Patient falls in hospitals are a critical problem and are used as a standard metric of nursing care quality. According to the Joint Commission, thousands of patients fall in hospitals each year. Approximately 30-50% of falls result in injuries and prolonged hospital stays. Any patient in a hospital is at risk for falling and certain measures should be in place to prevent this. Preventing falls and injuries are not only important for the patient, but also for their families, the hospital, health care team, and insurance companies. It is estimated the average cost of a hospital admission due to a fall is $20,000 and by 2030, an estimated $54 billion will be spent on health care costs due to falls. The purpose of this paper is to explore the risk factors of falls in hospitals and interventions used to combat this problem.
This work has significance because staff and patient education can help prevent falls. Specific interventions decrease falls. Nurses have a responsibility to their patients and their facility to be competent and confident in their abilities to do all that they can to prevent falls. Facilities have the responsibility to provide the tools and the training that is required to carry out fall prevention
Nurses help to ensure patient safety, which includes preventing falls and fall-related injuries (Quigley, Neily, Watson, Wright, & Strobel, 2017). The general population is at risk for falls and fall-related injuries, more specifically the elderly, 65 and over (Quigley, Neily, Watson, Wright, & Strobel, 2017). Patient falls are one of the top events for hospitals and long-term care facilities due to loss of physical function or cognition (Quigley, Neily, Watson, Wright, & Strobel, 2017). Fall-related injuries are a serious health issue for the elderly population (Quigley, Neily, Watson, Wright, & Strobel, 2017). Nurses make a major contribution to patient safety by assessing fall risk and designing patient-specific fall prevention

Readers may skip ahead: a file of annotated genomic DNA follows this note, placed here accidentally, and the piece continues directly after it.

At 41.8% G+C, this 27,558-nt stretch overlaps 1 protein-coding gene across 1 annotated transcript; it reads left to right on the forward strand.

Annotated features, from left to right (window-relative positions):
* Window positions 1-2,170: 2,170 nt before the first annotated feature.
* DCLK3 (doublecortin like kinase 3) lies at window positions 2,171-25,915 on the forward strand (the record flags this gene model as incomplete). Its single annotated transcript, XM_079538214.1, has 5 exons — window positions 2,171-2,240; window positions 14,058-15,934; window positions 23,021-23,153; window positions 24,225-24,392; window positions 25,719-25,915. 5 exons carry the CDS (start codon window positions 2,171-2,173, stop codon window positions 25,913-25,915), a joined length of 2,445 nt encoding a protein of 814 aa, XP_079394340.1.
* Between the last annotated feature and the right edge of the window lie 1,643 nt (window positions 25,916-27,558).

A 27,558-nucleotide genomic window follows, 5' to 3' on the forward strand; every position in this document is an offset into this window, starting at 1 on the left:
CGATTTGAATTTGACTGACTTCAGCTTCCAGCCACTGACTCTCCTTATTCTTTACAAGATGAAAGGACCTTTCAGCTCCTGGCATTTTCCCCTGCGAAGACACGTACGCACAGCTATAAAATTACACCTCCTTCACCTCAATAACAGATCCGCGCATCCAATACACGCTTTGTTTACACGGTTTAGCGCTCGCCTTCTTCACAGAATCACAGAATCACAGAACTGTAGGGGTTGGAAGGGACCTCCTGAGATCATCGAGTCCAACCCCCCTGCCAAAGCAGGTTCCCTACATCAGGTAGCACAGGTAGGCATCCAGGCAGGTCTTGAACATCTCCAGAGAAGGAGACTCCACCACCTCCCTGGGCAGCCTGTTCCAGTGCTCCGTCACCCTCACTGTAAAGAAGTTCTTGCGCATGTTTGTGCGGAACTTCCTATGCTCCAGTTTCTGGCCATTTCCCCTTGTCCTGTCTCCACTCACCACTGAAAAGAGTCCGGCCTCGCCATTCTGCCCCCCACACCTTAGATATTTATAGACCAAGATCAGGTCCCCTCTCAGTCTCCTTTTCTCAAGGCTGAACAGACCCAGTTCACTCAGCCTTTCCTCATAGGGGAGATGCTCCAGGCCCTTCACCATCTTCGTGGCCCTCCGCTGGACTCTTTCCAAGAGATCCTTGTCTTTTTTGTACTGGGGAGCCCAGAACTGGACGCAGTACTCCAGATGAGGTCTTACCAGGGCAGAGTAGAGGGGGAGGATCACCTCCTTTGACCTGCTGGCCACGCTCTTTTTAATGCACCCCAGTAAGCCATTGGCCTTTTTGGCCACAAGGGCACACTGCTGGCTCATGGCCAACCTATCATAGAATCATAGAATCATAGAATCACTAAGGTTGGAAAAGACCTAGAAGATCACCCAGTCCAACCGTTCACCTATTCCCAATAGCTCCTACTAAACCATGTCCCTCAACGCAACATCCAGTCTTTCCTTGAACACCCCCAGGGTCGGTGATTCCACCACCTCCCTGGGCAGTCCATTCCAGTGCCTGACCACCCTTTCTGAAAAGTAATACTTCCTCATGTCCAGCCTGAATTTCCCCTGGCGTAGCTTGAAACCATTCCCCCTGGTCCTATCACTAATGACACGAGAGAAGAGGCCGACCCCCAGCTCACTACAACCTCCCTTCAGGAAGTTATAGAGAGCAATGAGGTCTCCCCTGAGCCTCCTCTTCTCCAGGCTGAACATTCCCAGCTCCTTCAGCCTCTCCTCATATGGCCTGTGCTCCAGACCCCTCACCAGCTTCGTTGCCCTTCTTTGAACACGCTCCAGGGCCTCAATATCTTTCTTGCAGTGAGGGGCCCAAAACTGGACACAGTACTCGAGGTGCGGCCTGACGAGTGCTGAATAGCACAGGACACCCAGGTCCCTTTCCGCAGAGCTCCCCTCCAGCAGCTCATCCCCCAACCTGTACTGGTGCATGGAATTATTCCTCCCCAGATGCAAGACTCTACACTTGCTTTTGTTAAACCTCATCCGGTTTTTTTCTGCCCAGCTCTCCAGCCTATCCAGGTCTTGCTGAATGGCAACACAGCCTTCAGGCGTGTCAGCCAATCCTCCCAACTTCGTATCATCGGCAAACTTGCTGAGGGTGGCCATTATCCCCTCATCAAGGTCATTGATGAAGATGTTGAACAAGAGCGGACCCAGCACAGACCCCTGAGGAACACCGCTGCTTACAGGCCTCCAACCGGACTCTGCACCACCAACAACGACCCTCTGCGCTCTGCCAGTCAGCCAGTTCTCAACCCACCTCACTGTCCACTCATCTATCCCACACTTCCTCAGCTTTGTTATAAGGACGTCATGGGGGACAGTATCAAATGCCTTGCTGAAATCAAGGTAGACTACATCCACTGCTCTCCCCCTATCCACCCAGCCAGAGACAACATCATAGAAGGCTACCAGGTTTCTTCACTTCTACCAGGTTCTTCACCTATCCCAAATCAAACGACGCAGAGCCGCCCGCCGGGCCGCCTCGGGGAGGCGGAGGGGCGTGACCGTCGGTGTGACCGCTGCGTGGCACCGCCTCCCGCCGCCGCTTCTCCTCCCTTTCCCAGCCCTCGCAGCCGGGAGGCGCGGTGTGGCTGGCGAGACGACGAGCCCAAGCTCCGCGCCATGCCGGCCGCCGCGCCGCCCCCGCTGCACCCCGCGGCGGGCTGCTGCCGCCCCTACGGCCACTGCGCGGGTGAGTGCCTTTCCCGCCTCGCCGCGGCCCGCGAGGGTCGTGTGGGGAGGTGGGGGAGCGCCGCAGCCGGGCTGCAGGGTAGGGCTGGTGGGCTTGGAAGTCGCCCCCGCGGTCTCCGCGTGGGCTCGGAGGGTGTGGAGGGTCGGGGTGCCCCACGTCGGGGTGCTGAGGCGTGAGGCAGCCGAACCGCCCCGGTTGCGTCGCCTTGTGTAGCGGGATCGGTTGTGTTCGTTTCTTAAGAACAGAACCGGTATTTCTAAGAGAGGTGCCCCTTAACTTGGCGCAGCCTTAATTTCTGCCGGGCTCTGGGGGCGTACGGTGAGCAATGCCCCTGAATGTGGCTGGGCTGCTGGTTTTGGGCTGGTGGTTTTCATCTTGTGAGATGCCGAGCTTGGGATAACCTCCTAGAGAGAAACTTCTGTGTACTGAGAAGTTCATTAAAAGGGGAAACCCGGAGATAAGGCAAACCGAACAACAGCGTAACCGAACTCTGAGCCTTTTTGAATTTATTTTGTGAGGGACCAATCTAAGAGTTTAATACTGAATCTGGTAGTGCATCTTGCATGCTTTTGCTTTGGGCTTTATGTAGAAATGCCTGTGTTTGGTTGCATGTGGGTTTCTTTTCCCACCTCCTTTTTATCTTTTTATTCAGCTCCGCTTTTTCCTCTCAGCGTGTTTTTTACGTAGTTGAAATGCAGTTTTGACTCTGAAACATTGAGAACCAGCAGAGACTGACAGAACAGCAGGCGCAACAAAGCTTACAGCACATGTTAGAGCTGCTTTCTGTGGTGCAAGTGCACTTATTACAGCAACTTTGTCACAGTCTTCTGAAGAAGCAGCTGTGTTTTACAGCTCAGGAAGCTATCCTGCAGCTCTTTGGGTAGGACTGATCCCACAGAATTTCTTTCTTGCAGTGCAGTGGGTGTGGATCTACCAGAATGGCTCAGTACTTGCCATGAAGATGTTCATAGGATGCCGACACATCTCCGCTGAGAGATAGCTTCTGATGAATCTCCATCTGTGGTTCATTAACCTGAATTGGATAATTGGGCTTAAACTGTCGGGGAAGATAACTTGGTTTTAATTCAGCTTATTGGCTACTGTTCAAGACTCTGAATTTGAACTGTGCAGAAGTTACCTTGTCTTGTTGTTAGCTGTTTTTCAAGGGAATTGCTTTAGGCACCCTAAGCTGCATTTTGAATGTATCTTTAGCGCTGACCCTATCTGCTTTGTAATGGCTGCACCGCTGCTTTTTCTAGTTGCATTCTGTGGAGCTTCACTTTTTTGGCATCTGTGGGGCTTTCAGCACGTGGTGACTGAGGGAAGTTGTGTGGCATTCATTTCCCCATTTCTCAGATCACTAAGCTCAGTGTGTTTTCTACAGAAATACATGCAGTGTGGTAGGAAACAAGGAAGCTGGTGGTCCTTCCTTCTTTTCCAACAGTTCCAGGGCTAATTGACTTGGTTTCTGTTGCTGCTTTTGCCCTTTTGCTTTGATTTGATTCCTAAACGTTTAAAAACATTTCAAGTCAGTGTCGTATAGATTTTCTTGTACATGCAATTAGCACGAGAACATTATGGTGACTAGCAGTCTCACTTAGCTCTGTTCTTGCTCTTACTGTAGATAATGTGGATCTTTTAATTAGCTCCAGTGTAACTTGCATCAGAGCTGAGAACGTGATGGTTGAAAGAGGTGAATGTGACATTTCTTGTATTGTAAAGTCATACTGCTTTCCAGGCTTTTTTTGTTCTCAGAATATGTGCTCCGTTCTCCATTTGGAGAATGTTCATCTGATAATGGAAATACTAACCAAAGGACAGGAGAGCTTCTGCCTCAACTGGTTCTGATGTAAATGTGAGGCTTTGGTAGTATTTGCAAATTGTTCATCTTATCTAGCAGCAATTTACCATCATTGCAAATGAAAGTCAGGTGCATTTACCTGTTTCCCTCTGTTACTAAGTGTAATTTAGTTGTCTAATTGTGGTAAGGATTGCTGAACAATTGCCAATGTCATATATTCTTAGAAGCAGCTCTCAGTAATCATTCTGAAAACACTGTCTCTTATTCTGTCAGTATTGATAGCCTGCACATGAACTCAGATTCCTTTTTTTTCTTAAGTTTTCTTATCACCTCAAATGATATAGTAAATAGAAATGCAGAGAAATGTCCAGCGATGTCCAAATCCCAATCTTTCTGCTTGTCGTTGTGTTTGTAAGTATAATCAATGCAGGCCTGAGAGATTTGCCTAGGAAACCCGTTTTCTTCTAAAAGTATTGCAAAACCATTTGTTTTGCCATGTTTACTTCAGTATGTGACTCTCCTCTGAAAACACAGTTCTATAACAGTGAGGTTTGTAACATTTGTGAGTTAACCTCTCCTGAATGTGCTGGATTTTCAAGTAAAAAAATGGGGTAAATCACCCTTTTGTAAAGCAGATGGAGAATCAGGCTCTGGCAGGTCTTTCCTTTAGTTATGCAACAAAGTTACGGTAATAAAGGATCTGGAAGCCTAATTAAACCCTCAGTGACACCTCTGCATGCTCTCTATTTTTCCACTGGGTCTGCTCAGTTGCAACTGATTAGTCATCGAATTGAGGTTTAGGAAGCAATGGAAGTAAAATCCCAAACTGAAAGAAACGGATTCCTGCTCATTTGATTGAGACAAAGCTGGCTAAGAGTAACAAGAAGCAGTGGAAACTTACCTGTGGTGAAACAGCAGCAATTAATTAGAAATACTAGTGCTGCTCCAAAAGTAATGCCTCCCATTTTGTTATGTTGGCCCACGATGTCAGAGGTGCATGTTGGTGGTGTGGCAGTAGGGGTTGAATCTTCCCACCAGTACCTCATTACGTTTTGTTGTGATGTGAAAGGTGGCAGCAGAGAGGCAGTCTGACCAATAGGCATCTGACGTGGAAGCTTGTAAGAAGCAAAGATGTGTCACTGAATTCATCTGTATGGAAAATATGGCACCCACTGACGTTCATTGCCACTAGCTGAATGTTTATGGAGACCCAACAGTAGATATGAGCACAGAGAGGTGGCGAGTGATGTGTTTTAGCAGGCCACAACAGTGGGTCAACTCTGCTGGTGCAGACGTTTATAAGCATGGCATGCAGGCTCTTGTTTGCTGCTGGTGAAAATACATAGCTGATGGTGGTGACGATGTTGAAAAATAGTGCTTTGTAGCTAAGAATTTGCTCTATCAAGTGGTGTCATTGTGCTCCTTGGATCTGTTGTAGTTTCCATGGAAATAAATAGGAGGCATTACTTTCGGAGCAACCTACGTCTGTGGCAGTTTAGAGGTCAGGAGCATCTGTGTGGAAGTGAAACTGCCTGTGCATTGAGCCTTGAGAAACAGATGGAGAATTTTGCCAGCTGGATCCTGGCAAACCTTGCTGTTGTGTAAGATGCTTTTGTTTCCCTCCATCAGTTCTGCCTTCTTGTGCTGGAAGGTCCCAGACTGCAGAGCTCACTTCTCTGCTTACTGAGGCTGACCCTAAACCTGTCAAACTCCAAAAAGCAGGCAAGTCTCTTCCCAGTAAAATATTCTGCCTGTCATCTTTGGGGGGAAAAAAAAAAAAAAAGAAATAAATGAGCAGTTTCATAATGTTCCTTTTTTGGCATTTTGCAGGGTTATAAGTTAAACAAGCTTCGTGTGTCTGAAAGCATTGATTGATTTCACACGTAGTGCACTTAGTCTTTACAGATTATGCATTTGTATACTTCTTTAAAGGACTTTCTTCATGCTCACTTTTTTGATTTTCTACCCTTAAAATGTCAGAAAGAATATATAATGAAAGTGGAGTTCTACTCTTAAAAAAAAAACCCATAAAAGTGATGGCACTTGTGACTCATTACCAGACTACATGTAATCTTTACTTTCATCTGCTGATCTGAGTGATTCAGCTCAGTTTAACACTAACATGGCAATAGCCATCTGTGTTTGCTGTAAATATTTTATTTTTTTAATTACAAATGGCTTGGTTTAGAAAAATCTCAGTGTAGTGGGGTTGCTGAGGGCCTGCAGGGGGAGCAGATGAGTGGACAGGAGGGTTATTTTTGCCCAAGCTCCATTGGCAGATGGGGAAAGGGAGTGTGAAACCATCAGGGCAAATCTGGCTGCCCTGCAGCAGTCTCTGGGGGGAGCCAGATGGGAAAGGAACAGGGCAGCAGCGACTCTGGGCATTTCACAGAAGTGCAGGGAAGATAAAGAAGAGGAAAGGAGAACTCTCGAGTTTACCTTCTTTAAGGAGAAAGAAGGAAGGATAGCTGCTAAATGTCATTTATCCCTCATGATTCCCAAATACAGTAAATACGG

Before exploring the nurse’s role in fall prevention, one must first understand the risk factors for falls, the consequences of patient falls, and the organizations that influence how hospitals and long-term care facilities report falls. Although falls can occur to anyone at any time, a few factors increase the
Brittany Nix- This writer believes a key point or concern for health care professionals is how to keep the middle age group safe while maintaining privacy and independence. In comparing the first research to the current, data findings revealed the incidence of falls in middle-aged inpatients were similar to older inpatients. Far too often this writer feels the nursing profession stereotypes the older population while overlooking the risk in middle aged adults. This writer believes this research challenges nursing professionals to implement individualized fall prevention for patients, regardless of
Falls are one of the major patient safety problems that every facility encounter on a day to day basis. An aging patient population, combined with multiple diagnosis and medications are prime contributing factors for patient fall. Other contributing factors are shortage of nursing and auxiliary staff, ineffective work environment and shortage of appropriate equipment. According to the Joint Commission around 30-50 percent of the falls happening in the hospitals have resulted in injury to the patients. Since Joint Commission started keeping records of fall from 1995 to 2012, it has been reported that there were 659 fall related death or permanent disability, which were voluntarily reported as a